MSC relies on a number of decisions involving adjudicative facts in support of its assertion that Dr. Wentz impermissibly prejudged the relevant facts and law: In re Murchison, supra; Baier v. Hampton, supra; Antoniu v. S.E.C., 877 F.2d 721 (8th Cir.1989), cert. denied, 494 U.S. 1004, 110 S. Ct. 1296, 108 L. Ed. 2d 473 (1990); Cinderella Career and Finishing Schools, Inc. v. F.T.C., 425 F.2d 583 (D.C.Cir.1970); New York State Inspection, Security and Law Enforcement Employees v. New York State Public Employment Relations Board, 629 F. Supp. 33 (N.D.N.Y.1984).

In Antoniu, the 8th Circuit nullified all proceedings occurring after Commissioner Cox made a speech about a pending case because the court concluded that "Cox had `in some measure adjudged the facts as well as the law of a particular case in advance of hearing it.'" (Citation omitted.) 877 F.2d at 726. Of similar import is Cinderella, where the court concluded that the Commission may alert the public to suspected violations of the law by factual press releases, but individual commissioners may not "prejudge cases or ... make speeches which give the appearance that the case has been prejudged." 425 F.2d at 590. Finally, in New York State Inspection, Security and Law Enforcement Employees, the court concluded that due process is not offended when a decisionmaker has publicly taken a position on a policy issue related to a dispute, but "it is constitutionally unacceptable for a decisionmaker to announce in advance his position on adjudicative facts." 629 F. Supp. at 45. The test for disqualification of a decisionmaker in an adjudicative proceeding involving the determination of adjudicative facts is whether a disinterested observer may conclude that the agency has in some measure adjudged the facts and the law of a particular case in advance of hearing it. Cinderella, supra.

The Department asserts that Dr. Wentz's letter to Governor Sinner was only an announcement of Wentz's position about law and policy, which should not disqualify him from sitting as the hearing officer and does not violate due process. The Department relies on a number of decisions involving either administrative rulemaking proceedings or administrative adjudicatory proceedings in which legislative, but not adjudicative, facts were in issue: Federal Trade Commission v. Cement Institute, 333 U.S. 683, 68 S. Ct. 793, 92 L. Ed. 1010 (1948) (Some Commissioners' publicly announced opinions that the respondents' pricing system was a restraint of trade in violation of the Sherman Act did not disqualify the Commission.); United States v. Morgan, 313 U.S. 409, 421, 61 S. Ct. 999, 1004, 85 L. Ed. 1429, 1435 (1941) (The fact that the Secretary of Agriculture "expressed strong views on matters believed by him to have been in issue, did not unfit him for exercising his duty."); and Association of Nat'l Advertisers, Inc. v. F.T.C., 627 F.2d 1151, 1154 (D.C.Cir.1979), cert. denied, 447 U.S. 921, 100 S. Ct. 3011, 65 L. Ed. 2d 1113 (1980) ("An agency member may be disqualified from such a [rulemaking] proceeding only when there is a clear and convincing showing that he has an unalterably closed mind on matters critical to the disposition of the rulemaking.").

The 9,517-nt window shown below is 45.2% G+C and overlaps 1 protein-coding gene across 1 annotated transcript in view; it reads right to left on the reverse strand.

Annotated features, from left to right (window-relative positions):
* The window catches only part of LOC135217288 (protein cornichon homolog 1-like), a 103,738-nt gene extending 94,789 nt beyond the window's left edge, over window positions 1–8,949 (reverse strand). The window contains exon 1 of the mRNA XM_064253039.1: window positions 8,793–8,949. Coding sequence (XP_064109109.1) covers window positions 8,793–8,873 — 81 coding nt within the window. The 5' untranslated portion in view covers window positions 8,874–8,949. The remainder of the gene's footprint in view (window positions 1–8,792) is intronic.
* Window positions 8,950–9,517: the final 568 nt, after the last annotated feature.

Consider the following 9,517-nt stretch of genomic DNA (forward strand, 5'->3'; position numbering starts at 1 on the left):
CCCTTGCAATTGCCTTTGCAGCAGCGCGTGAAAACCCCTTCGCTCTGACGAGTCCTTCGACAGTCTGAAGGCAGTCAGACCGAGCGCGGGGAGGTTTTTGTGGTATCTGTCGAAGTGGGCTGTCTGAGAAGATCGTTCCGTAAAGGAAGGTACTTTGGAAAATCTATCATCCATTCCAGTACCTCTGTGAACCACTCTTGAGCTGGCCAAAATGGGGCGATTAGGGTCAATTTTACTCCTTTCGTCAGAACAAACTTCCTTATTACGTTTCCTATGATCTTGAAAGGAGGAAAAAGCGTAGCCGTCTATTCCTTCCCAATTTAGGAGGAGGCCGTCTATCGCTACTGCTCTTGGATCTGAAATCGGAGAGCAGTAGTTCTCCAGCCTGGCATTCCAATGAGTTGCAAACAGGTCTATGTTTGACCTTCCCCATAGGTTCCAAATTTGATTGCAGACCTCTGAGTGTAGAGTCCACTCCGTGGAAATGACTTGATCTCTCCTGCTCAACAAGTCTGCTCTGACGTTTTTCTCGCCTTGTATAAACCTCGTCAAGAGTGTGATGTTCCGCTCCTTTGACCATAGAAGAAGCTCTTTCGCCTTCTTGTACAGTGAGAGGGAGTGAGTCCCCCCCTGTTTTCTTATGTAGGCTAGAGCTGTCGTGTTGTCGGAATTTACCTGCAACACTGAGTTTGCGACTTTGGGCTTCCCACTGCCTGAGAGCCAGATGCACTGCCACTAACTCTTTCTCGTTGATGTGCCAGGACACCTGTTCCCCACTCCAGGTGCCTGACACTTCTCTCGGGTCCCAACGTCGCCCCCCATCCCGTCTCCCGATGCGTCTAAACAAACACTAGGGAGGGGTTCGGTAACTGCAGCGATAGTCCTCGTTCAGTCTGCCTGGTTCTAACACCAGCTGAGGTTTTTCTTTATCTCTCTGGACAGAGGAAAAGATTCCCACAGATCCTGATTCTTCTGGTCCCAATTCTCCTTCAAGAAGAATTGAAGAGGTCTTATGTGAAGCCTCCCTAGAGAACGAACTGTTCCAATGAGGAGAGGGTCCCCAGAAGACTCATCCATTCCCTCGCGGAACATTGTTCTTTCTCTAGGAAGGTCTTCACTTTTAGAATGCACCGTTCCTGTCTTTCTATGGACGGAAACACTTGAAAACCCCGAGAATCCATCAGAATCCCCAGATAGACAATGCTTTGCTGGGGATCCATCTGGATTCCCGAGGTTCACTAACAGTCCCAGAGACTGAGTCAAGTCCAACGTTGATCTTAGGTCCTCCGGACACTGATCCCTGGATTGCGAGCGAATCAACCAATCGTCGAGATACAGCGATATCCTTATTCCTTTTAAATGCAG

Professor Davis has analyzed the decisions relied upon by MSC and the Department and other decisions on the effect of a decisionmaker's previously disclosed views:

"(1) A prejudgment or point of view about a question of law or policy, even if *564 so tenaciously held as to suggest a closed mind, is not, without more, a disqualification. (2) Similarly, a prejudgment about legislative facts that help answer a question of law or policy is not, without more, a disqualification. (3) Advance knowledge of adjudicative facts that are in issue is not alone a disqualification for finding those facts, but a prior commitment may be."

3 K. Davis, Administrative Law Treatise § 19:1 (1980). See also 4 J. Stein, G. Mitchell, and B. Mezines, Administrative Law § 35.03[1] (1992): "When an examiner or agency member has prejudged the facts of a case he must be disqualified. When he merely enters the proceeding with advance views on important policy matters in issue, there are no grounds for disqualification." Parties to an administrative proceeding have a right to a fair and open proceeding before an impartial decisionmaker, but an "impartial decisionmaker" does not mean one who is "uninformed, unthinking, or inarticulate." Association of Nat'l Advertisers, Inc v. FTC, supra, 627 F.2d at 1174.

The secreting of Dr. Wentz's letter to Governor Sinner sets this case apart from the decisions relied upon by the Department. Dr. Wentz appears to have prejudged and precommitted himself to some adjudicative facts, which has been held to be disqualifying or violative of due process. 3 K. Davis, supra. He appears to have similarly treated some legislative facts and policy, which is not ordinarily disqualifying or violative of due process. 3 K. Davis, supra. Dr. Wentz's undisclosed intent to deny MSC's permit application taints the procedure employed in this case. We need not determine if Dr. Wentz actually prejudged MSC's application so that the evidentiary hearing was irrelevant because "[t]here was no one present to hear with open ear and open mind any counterarguments [MSC] could muster." Billington v. Underwood, 613 F.2d 91, 95 (5th Cir.1980). We do conclude, however, that, because of the undisclosed intent, there was an inappropriate appearance of prejudgment and that the Department's procedure did not afford MSC a fair hearing, in violation of § 28-32-19(4), N.D.C.C.